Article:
The girl shook her head. “No, Susan, they don’t. You’re not very good at guessing who I am, are you?” goaded the thing masquerading as a child.
Susan sobbed, glancing across to the Colonel, his face a portrait of despair.
The words sent a shiver down Susan’s spine, and she closed her eyes, fearing the worst.
“Is your character, Robert?”
Susan looked down at the unhappy Robert character card and across to Colonel Bob Bradley, the similarity now all too apparent as a tear rolled down the terrified soldier’s red cheeks, past his long proud nose.
“Well?” demanded Anita.
She nodded, knowing that the demon child already knew the answer.
“Yes,” cried Anita, dancing in her chair.
The child’s glee was a sickening mockery of the nightmare that sat before her, the thing that tortured her as it reached out a single finger to flick over the last card. Click.
She couldn’t watch, instead she sat for a long moment, the creature opposite watching her, savoring her pain. When she plucked up the courage to look, all that remained of the Colonel was his green uniform draped over the chair. Susan whimpered as Anita jumped to her feet to dance around the cell, flinging herself about like a thing possessed, all the while cackling. “I win.”
Susan could take no more and made to flee, but the girl danced back to the table, blocking her escape. “Do you want to know what I had?”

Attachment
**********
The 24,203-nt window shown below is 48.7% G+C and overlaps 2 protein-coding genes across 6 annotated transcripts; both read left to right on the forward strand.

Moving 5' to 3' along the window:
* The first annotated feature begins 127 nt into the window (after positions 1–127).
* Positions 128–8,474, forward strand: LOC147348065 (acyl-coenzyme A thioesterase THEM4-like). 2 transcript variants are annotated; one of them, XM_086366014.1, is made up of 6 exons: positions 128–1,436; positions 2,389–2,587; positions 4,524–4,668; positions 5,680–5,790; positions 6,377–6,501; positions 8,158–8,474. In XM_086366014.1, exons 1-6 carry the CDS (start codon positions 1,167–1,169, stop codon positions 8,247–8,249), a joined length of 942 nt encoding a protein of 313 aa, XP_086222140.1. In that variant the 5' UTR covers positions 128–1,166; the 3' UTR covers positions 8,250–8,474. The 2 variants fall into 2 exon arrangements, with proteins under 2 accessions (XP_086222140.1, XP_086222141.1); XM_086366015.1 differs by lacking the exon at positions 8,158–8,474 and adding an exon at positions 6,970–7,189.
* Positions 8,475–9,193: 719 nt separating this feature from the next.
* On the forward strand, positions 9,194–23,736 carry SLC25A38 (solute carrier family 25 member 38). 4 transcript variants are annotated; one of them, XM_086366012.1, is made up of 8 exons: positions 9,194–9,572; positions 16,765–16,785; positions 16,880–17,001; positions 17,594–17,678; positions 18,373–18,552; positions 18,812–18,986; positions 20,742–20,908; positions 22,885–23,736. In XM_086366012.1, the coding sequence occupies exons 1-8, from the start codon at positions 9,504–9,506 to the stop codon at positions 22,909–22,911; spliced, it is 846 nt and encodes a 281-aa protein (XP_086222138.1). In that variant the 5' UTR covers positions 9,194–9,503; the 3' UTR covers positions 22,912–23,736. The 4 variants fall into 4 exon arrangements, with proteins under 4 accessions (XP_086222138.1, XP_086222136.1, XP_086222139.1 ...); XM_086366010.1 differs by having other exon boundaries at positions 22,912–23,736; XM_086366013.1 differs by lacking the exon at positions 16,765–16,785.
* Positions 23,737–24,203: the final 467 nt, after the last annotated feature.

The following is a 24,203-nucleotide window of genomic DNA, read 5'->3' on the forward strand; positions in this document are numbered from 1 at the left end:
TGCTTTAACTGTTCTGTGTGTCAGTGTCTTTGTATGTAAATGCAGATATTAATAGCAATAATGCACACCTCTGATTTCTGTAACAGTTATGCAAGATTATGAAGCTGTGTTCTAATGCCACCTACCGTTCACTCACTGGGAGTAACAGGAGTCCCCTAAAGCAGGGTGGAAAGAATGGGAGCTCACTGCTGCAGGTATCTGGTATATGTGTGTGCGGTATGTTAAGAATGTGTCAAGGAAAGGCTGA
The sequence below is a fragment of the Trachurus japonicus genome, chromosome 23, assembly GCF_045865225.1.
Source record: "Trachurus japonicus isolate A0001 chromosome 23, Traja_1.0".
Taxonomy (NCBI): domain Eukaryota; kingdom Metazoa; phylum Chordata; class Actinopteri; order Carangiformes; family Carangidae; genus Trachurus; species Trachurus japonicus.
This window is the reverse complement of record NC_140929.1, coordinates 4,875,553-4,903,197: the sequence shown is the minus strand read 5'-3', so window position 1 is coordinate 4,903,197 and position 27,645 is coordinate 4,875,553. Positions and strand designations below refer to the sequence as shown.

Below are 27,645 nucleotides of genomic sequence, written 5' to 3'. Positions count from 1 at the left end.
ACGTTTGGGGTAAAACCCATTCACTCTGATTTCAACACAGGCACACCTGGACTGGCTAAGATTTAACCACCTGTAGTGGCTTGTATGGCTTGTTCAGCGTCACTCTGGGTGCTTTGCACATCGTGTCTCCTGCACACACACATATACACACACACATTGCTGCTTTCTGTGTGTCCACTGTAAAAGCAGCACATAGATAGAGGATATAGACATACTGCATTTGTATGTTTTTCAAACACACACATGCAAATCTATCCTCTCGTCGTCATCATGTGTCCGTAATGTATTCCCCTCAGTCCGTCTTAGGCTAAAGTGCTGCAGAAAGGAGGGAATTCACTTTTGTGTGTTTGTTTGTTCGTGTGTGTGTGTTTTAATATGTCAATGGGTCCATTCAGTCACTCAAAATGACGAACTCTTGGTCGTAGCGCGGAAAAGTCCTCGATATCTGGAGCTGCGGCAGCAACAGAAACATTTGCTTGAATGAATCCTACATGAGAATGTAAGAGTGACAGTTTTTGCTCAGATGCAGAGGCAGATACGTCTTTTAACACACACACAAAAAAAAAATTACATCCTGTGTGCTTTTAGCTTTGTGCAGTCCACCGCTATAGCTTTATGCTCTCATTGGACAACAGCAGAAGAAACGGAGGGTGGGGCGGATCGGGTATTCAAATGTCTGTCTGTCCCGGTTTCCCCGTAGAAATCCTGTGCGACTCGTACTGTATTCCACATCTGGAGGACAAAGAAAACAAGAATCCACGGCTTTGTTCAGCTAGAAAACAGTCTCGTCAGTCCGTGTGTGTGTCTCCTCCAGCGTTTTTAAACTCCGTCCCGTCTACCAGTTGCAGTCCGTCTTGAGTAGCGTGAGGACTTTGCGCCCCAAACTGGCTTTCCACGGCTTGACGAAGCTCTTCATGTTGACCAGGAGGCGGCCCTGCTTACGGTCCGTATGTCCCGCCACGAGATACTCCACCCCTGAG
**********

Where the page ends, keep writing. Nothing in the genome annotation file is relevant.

Susan didn’t know what to say. It didn’t matter, Anita didn’t hesitate, snatching up the hidden card and with a perfectly executed pirouette standing beside Susan, gesturing for her to hold out her hand.
She complied, and the child pressed the card into her trembling palm; a caricature of her own features, her name written in bold underneath.
“That’s right, Susan. I had you.”
Something in Susan’s mind snapped, and she laughed at the horror and absurdity of it all. It was madness. Where did this game start and reality end? She was more than a cartoon, more than a name on a card. She was not a plaything for this demon that even now grinned at her. Staring down at the board, a handful of character cards remained upright and with trembling fingers she reached out and took a familiar-looking card. Anita stared back at her from the cardboard, her unmistakable blonde pigtails, and piercing blue eyes the final mockery.
The girl pressed her lips close to Susan’s ear and whispered. “Guess who?”
Susan’s fractured mind offered one word. “Anita.”
“Wrong again!” boomed the demon’s voice, the lights flickering before plunging the cell into total darkness.